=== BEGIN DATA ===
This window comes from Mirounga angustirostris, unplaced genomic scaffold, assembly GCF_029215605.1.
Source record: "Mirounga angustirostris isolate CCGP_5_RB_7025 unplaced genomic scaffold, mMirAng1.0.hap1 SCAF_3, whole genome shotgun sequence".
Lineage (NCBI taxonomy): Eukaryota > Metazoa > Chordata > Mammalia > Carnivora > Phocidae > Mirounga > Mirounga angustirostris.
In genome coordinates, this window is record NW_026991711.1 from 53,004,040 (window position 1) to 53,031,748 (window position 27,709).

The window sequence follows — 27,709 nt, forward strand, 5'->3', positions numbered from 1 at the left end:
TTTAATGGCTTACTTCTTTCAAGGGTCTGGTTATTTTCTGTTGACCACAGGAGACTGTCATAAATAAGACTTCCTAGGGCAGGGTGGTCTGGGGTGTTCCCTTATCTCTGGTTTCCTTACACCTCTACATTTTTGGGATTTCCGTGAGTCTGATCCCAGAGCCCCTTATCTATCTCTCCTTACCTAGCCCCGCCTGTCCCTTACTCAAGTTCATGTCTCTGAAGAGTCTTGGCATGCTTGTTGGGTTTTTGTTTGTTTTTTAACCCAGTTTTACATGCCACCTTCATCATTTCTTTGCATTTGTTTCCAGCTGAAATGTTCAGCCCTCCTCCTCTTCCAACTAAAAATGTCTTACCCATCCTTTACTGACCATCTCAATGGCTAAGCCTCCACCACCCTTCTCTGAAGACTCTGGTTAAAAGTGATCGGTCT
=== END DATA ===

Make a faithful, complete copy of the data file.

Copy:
This window comes from Mirounga angustirostris, unplaced genomic scaffold, assembly GCF_029215605.1.
Source record: "Mirounga angustirostris isolate CCGP_5_RB_7025 unplaced genomic scaffold, mMirAng1.0.hap1 SCAF_3, whole genome shotgun sequence".
Lineage (NCBI taxonomy): Eukaryota > Metazoa > Chordata > Mammalia > Carnivora > Phocidae > Mirounga > Mirounga angustirostris.
In genome coordinates, this window is record NW_026991711.1 from 53,004,040 (window position 1) to 53,031,748 (window position 27,709).

The window sequence follows — 27,709 nt, forward strand, 5'->3', positions numbered from 1 at the left end:
TTTAATGGCTTACTTCTTTCAAGGGTCTGGTTATTTTCTGTTGACCACAGGAGACTGTCATAAATAAGACTTCCTAGGGCAGGGTGGTCTGGGGTGTTCCCTTATCTCTGGTTTCCTTACACCTCTACATTTTTGGGATTTCCGTGAGTCTGATCCCAGAGCCCCTTATCTATCTCTCCTTACCTAGCCCCGCCTGTCCCTTACTCAAGTTCATGTCTCTGAAGAGTCTTGGCATGCTTGTTGGGTTTTTGTTTGTTTTTTAACCCAGTTTTACATGCCACCTTCATCATTTCTTTGCATTTGTTTCCAGCTGAAATGTTCAGCCCTCCTCCTCTTCCAACTAAAAATGTCTTACCCATCCTTTACTGACCATCTCAATGGCTAAGCCTCCACCACCCTTCTCTGAAGACTCTGGTTAAAAGTGATCGGTCT